(RxWiki News) The American Diabetes Associations' new guidelines send a message to patients to get moving and lower cholesterol for better heart health.
The American Diabetes Association (ADA) has just published the annual update to their standards for care of patients with diabetes.
The new recommendations include the use of cholesterol-lowering medications (statins) and regular exercise.
“The big change here is to recommend starting either moderate or high-intensity statins," said Richard W. Grant, MD, PhD, of Kaiser Permanente and Chair of the ADA’s Professional Practice Committee, in a press release.
The statin recommendation is "based on the patient’s risk profile rather than on LDL level,” said Dr. Grant. LDL, or low-density lipoprotein, is known as the "bad" cholesterol.
When a person has diabetes, their body either does not make enough of the hormone insulin (type 1 diabetes) or has become resistant to the insulin their body makes (type 2 diabetes). Insulin helps cells properly use glucose (blood sugar). People with diabetes have too much glucose in their blood, which can lead to health problems.
The new standards recommend moderate-intensity statins for people under age 40 with diabetes. Moderate-intensity statins are also recommended for those between ages 40 and 75 without risk factors for heart disease. High LDL cholesterol, high blood pressure, smoking and obesity are risk factors for heart disease.
Examples of moderate-intensity statins are atorvastatin (brand name Lipitor) taken a doses of 10–20 milligrams, rosuvastatin (brand name Crestor) at 5–10 milligrams, simvastatin (brand name Zocor) at 20–40 milligrams, and several others.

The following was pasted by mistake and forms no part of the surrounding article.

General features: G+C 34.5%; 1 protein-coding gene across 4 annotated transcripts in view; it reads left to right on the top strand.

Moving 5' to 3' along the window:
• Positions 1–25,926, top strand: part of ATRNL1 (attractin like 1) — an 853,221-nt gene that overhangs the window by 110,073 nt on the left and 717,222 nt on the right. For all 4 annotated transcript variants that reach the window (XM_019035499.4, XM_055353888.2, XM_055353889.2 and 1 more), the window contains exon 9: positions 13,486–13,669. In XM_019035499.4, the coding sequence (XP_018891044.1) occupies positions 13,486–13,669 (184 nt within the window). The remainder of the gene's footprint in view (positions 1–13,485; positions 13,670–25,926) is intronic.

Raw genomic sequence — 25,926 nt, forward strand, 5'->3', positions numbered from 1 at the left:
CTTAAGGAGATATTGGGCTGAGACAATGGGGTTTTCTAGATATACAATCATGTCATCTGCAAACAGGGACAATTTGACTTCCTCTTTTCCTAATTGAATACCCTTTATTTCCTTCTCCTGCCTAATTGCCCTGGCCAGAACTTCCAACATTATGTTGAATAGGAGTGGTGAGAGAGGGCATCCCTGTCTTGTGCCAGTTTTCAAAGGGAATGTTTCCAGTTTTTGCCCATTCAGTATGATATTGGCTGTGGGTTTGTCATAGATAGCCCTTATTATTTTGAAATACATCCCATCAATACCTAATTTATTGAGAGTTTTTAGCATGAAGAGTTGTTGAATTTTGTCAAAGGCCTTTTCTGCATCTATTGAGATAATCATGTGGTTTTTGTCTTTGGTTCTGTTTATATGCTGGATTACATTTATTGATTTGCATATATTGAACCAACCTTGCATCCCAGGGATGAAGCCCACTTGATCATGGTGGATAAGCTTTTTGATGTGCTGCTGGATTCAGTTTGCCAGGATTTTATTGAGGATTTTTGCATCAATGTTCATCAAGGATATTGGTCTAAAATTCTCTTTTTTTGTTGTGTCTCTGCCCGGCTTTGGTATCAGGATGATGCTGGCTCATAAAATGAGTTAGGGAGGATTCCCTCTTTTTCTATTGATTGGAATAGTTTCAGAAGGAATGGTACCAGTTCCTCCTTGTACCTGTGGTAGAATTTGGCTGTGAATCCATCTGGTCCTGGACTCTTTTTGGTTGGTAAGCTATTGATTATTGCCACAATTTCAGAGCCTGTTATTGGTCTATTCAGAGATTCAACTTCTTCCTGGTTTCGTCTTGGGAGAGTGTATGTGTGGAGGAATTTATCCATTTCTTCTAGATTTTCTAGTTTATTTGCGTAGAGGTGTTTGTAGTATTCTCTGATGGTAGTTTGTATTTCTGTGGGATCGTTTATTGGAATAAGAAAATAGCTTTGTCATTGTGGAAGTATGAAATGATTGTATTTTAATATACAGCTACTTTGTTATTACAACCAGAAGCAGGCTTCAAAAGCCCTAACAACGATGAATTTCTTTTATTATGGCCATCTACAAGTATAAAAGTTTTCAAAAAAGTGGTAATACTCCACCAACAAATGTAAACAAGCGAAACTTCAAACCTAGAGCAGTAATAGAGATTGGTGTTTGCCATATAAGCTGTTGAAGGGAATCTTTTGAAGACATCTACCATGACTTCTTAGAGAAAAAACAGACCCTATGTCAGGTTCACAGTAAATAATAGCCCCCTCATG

Patients with diabetes who also have heart and blood vessel disease should receive high-intensity statin therapy, according to the guidelines. Those between the ages of 45 and 75 who have risk factors for heart disease should also be given high-intensity statins.
High intensity statins include atorvastatin taken at 40–80 milligrams or rosuvastatin at 20–40 milligrams.
Another change to the standards for care was the recommendation that all people, with or without diabetes, get regular exercise. The ADA recommended that no more than 90 minutes at a time be spent sitting or resting.
Twice weekly resistance training, such as weightlifting, was recommended for people with diabetes.
The ADA also recommended diabetes screening for people who have a body mass index (BMI), a measure of obesity, over 23. A normal BMI is 18.5 to 24.9.
The use of electronic cigarettes to help quit smoking was not recommended by the ADA.
"We've revised our recommendations, as we do every year, to reflect the best and most current research affecting the treatment and care of people with diabetes," said Jane Chiang, MD, ADA Senior Vice President for Medical Affairs and Community Information, in a press statement.
"Ultimately, our goal is to improve the lives of those who are living with this disease," Dr. Chiang said.
The new standards were published Dec. 23 in Diabetes Care.